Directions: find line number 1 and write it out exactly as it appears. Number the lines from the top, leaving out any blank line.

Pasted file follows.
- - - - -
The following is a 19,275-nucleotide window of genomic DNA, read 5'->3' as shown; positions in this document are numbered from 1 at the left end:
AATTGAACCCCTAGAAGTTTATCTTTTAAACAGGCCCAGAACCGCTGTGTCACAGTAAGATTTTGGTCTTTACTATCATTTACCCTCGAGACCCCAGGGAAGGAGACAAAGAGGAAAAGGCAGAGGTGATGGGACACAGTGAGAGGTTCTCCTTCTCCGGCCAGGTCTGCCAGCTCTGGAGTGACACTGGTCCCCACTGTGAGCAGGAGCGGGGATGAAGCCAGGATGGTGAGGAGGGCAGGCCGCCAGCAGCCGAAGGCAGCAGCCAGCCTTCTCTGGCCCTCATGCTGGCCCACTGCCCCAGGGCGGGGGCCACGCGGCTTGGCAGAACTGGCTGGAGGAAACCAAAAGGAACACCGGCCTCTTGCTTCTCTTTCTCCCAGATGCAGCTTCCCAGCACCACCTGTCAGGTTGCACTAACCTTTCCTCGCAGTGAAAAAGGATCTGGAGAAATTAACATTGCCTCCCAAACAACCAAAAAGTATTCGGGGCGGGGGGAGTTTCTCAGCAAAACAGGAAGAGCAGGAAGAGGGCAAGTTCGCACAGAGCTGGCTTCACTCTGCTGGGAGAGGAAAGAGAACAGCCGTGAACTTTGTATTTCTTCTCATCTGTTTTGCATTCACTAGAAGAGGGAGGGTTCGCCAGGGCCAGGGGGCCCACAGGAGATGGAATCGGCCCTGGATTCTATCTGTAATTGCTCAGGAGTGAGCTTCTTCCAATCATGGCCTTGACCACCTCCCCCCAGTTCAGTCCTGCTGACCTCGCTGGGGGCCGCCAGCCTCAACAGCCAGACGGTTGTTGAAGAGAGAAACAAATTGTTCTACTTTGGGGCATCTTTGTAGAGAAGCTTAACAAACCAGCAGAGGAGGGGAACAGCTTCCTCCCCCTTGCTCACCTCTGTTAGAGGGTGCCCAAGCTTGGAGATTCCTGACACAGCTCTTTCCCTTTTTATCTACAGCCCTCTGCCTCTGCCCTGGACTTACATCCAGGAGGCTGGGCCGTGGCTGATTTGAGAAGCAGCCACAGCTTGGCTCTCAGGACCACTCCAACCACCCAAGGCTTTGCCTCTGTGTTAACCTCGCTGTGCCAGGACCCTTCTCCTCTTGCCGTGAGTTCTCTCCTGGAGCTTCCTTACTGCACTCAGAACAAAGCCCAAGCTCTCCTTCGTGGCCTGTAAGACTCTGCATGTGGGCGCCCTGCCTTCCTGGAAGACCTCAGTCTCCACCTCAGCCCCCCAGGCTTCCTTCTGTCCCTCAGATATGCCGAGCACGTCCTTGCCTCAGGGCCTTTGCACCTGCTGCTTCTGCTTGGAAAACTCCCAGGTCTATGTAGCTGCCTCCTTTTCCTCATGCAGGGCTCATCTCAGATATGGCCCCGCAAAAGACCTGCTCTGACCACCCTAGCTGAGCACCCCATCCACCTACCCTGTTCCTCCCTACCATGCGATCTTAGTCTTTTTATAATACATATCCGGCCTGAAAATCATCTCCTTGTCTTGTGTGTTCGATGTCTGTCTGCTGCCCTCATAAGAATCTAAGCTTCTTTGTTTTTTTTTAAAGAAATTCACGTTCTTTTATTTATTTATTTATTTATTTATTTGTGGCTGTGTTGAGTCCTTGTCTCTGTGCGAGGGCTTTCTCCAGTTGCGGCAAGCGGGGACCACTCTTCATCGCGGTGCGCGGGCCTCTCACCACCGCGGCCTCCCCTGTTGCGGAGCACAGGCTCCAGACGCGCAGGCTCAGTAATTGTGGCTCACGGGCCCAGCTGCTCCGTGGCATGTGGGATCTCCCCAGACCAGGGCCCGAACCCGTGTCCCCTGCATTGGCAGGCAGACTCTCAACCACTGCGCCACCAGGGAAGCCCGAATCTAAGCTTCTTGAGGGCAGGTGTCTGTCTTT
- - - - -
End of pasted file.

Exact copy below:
The following is a 19,275-nucleotide window of genomic DNA, read 5'->3' as shown; positions in this document are numbered from 1 at the left end: